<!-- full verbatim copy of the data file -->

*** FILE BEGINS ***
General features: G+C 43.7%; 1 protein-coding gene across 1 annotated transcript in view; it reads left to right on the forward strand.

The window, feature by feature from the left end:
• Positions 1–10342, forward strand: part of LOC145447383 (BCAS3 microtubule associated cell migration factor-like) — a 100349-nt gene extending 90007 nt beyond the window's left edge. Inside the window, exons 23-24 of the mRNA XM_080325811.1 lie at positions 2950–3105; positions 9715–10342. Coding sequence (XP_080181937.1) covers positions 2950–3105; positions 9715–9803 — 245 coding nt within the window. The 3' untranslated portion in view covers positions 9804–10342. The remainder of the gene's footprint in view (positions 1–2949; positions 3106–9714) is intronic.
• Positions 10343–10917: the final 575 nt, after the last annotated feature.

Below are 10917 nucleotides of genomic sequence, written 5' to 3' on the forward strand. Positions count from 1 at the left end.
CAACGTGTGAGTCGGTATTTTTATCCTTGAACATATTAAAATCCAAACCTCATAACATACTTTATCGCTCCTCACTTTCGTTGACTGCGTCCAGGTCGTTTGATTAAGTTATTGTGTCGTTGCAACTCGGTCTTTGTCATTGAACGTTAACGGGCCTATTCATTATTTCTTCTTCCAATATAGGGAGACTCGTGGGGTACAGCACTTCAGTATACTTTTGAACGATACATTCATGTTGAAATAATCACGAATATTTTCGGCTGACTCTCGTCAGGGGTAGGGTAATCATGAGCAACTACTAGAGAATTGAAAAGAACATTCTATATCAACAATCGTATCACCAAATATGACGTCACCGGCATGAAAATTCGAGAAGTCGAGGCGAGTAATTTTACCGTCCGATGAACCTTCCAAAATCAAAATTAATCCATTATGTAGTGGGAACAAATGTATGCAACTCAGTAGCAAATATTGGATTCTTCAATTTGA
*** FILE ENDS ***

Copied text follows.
General features: G+C 43.7%; 1 protein-coding gene across 1 annotated transcript in view; it reads left to right on the forward strand.

The window, feature by feature from the left end:
• Positions 1–10342, forward strand: part of LOC145447383 (BCAS3 microtubule associated cell migration factor-like) — a 100349-nt gene extending 90007 nt beyond the window's left edge. Inside the window, exons 23-24 of the mRNA XM_080325811.1 lie at positions 2950–3105; positions 9715–10342. Coding sequence (XP_080181937.1) covers positions 2950–3105; positions 9715–9803 — 245 coding nt within the window. The 3' untranslated portion in view covers positions 9804–10342. The remainder of the gene's footprint in view (positions 1–2949; positions 3106–9714) is intronic.
• Positions 10343–10917: the final 575 nt, after the last annotated feature.

Below are 10917 nucleotides of genomic sequence, written 5' to 3' on the forward strand. Positions count from 1 at the left end.
CAACGTGTGAGTCGGTATTTTTATCCTTGAACATATTAAAATCCAAACCTCATAACATACTTTATCGCTCCTCACTTTCGTTGACTGCGTCCAGGTCGTTTGATTAAGTTATTGTGTCGTTGCAACTCGGTCTTTGTCATTGAACGTTAACGGGCCTATTCATTATTTCTTCTTCCAATATAGGGAGACTCGTGGGGTACAGCACTTCAGTATACTTTTGAACGATACATTCATGTTGAAATAATCACGAATATTTTCGGCTGACTCTCGTCAGGGGTAGGGTAATCATGAGCAACTACTAGAGAATTGAAAAGAACATTCTATATCAACAATCGTATCACCAAATATGACGTCACCGGCATGAAAATTCGAGAAGTCGAGGCGAGTAATTTTACCGTCCGATGAACCTTCCAAAATCAAAATTAATCCATTATGTAGTGGGAACAAATGTATGCAACTCAGTAGCAAATATTGGATTCTTCAATTTGA